3. The #1 problem I see every day is the use of too little anchor rode. Boats come in, let out some chain and sometimes line, then start to back down hard on what is obviously too short a scope--you can tell by the angle the rode makes as the boat slides backwards. Other times, they don't bother to back down at all. Even if you feel it is too crowded to lie to traditional (and safe) 5:1 scope I find that most anchors require at least that much to set properly. Once you've set the anchor hard with the engine, and there is no perceptible dragging, then you can shorten up to as little as 3:1 if you are using an all-chain rode. Just be prepared to let out more if the wind picks up, which it often does at 2am!

4. The #2 problem is dropping the hook in one of the weedy areas outside of the dredged square on the chart. This is done mostly by smaller power craft, but sometimes tried by big cruising cats too. It often takes multiple tries to dig down through the weed in those spots, and with each try the anchor comes up completely fouled with weed. People with power windlasses controlled from the cockpit sometimes have no idea why their anchor is dragging after multiple tries. Check your anchor visually if for some reason it doesn't hold! We have occasionally found upon inspection that we somehow fouled our own anchor with our anchor chain after spinning around and around it in light winds.

5. This last point has to do with these light winds likely to be encountered during lazy summer sailing. Sure, your anchor has been holding great on short scope for a few days, but consider resetting it if a big blow is predicted. This is particularly important if a dramatic wind shift will occur. An anchor that held well in light air from the southwest may not be well positioned to pivot and re-dig in when the 2am blast comes in from the northeast. You may also want to consider putting out a second anchor in these situations, but you have to be careful in a crowded anchorage not to limit your swinging in such a way that other boats on one anchor will swing into you. If when anchored in the prevailing wind your stern is close to the shallows, it is probably safe to consider putting out a second anchor on those shallows. When the wind swings around to come from the direction of the shallows you will stay in place while everyone else on single anchors moves away from you.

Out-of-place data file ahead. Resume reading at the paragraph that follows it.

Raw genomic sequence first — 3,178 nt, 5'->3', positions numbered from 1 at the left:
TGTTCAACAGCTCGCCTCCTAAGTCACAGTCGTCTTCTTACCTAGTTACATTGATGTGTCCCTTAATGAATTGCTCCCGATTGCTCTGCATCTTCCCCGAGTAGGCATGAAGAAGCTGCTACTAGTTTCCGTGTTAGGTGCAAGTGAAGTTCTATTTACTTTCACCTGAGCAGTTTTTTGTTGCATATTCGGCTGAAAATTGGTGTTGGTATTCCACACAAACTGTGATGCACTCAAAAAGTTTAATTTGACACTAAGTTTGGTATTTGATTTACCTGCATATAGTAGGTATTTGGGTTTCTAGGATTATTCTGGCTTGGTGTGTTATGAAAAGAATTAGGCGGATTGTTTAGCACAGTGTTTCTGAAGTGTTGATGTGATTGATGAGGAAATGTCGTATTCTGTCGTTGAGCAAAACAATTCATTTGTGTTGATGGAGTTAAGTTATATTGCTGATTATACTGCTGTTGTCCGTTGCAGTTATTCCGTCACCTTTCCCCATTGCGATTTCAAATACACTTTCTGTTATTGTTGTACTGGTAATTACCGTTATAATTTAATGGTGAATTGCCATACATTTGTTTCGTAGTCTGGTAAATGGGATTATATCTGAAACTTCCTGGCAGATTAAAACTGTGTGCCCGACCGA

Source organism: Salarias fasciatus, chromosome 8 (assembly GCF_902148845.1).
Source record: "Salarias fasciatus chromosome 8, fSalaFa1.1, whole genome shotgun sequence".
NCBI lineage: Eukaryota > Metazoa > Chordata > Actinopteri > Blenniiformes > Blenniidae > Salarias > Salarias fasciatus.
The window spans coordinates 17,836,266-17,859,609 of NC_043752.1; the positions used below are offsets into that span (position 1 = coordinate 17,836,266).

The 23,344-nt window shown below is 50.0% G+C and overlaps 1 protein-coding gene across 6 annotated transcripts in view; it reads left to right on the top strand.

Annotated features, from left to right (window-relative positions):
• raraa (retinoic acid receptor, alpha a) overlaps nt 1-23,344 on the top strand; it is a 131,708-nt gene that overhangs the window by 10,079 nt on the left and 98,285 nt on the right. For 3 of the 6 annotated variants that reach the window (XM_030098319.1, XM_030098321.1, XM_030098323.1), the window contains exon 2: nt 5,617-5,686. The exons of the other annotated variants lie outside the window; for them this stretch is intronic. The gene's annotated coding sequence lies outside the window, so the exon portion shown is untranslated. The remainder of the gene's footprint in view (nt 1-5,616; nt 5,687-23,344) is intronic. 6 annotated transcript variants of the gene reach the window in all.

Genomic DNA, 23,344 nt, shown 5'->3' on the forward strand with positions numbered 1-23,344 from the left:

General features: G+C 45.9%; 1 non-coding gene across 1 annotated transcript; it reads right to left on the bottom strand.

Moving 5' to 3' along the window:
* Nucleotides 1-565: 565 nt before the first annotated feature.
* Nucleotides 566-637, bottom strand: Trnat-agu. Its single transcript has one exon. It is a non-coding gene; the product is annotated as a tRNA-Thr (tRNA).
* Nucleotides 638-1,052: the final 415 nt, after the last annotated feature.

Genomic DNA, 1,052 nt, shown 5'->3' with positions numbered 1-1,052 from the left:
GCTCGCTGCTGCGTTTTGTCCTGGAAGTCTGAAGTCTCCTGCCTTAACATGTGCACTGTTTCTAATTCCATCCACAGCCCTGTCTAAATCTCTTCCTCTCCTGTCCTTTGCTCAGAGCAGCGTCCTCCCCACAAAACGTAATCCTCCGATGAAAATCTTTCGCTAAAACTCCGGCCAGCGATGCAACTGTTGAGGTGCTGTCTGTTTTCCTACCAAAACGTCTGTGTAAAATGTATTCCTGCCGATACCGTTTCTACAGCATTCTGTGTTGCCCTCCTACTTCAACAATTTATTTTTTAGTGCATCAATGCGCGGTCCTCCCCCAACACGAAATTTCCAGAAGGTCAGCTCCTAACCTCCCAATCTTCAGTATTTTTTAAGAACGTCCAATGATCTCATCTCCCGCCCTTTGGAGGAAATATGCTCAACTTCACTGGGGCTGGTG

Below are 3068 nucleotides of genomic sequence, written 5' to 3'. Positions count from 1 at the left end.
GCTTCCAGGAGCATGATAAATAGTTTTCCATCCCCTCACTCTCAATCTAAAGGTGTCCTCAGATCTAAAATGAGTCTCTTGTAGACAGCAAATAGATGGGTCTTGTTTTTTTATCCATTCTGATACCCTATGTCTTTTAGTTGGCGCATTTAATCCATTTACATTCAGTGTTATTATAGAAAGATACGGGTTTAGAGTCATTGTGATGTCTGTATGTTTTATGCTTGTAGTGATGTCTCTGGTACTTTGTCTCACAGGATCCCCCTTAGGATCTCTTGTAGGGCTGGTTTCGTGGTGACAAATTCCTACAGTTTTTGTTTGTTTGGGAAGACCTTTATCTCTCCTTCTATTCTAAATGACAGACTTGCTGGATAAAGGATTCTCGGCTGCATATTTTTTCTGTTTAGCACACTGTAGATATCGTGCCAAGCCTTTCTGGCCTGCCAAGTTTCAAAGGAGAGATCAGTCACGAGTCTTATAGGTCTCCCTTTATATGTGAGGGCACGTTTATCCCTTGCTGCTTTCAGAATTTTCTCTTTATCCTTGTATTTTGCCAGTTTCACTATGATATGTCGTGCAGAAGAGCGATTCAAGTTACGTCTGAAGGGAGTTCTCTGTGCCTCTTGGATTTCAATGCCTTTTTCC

July 26, 2023

Juggling All the Variables

Certain harbors are gathering places for sailors headed offshore. Back in the good old days I met a lot of fellow cruisers while arguing about the weather as we holed up waiting for a weather window to jump offshore. The sources of information were few — pretty much everyone shared the same data. Here in the USA the main sources were NOAA Coastal, Offshore, and High Seas text forecasts, gathered by weather fax, VHF and SSB radio. Sometimes we downloaded small-scale (large area) weather maps that gave us very general information on huge areas of ocean. And sometimes we just walked up to the weather station, as in Bermuda.